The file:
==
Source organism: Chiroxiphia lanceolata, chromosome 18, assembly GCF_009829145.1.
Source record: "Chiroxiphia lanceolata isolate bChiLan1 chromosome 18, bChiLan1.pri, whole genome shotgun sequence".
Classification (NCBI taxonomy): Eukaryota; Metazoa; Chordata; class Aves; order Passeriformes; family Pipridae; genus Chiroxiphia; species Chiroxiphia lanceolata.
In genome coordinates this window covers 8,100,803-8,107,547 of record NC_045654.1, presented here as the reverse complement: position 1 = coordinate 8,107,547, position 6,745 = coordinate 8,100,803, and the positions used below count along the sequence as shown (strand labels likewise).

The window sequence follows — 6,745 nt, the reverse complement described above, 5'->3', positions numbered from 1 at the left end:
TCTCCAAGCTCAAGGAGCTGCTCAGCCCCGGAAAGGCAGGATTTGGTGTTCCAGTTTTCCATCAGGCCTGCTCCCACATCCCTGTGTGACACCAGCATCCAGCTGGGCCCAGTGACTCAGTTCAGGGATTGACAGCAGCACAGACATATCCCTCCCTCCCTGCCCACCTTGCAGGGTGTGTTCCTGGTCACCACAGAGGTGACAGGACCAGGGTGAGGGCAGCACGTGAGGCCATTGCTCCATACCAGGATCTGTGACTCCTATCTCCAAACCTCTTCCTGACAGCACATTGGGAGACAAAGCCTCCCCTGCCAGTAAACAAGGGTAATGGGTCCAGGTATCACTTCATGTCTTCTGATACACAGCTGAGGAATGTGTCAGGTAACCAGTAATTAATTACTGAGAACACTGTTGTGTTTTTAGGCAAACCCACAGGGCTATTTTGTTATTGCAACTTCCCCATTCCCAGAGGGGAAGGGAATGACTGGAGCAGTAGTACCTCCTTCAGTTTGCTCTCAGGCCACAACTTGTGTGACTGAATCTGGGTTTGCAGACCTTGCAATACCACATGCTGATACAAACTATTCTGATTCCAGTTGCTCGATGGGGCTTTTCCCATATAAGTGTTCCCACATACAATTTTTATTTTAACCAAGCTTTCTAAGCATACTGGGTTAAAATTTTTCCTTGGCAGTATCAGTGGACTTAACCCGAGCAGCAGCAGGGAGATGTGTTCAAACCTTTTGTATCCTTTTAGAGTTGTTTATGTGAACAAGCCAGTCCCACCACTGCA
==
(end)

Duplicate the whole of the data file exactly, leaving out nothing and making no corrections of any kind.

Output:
Source organism: Chiroxiphia lanceolata, chromosome 18, assembly GCF_009829145.1.
Source record: "Chiroxiphia lanceolata isolate bChiLan1 chromosome 18, bChiLan1.pri, whole genome shotgun sequence".
Classification (NCBI taxonomy): Eukaryota; Metazoa; Chordata; class Aves; order Passeriformes; family Pipridae; genus Chiroxiphia; species Chiroxiphia lanceolata.
In genome coordinates this window covers 8,100,803-8,107,547 of record NC_045654.1, presented here as the reverse complement: position 1 = coordinate 8,107,547, position 6,745 = coordinate 8,100,803, and the positions used below count along the sequence as shown (strand labels likewise).

The window sequence follows — 6,745 nt, the reverse complement described above, 5'->3', positions numbered from 1 at the left end:
TCTCCAAGCTCAAGGAGCTGCTCAGCCCCGGAAAGGCAGGATTTGGTGTTCCAGTTTTCCATCAGGCCTGCTCCCACATCCCTGTGTGACACCAGCATCCAGCTGGGCCCAGTGACTCAGTTCAGGGATTGACAGCAGCACAGACATATCCCTCCCTCCCTGCCCACCTTGCAGGGTGTGTTCCTGGTCACCACAGAGGTGACAGGACCAGGGTGAGGGCAGCACGTGAGGCCATTGCTCCATACCAGGATCTGTGACTCCTATCTCCAAACCTCTTCCTGACAGCACATTGGGAGACAAAGCCTCCCCTGCCAGTAAACAAGGGTAATGGGTCCAGGTATCACTTCATGTCTTCTGATACACAGCTGAGGAATGTGTCAGGTAACCAGTAATTAATTACTGAGAACACTGTTGTGTTTTTAGGCAAACCCACAGGGCTATTTTGTTATTGCAACTTCCCCATTCCCAGAGGGGAAGGGAATGACTGGAGCAGTAGTACCTCCTTCAGTTTGCTCTCAGGCCACAACTTGTGTGACTGAATCTGGGTTTGCAGACCTTGCAATACCACATGCTGATACAAACTATTCTGATTCCAGTTGCTCGATGGGGCTTTTCCCATATAAGTGTTCCCACATACAATTTTTATTTTAACCAAGCTTTCTAAGCATACTGGGTTAAAATTTTTCCTTGGCAGTATCAGTGGACTTAACCCGAGCAGCAGCAGGGAGATGTGTTCAAACCTTTTGTATCCTTTTAGAGTTGTTTATGTGAACAAGCCAGTCCCACCACTGCA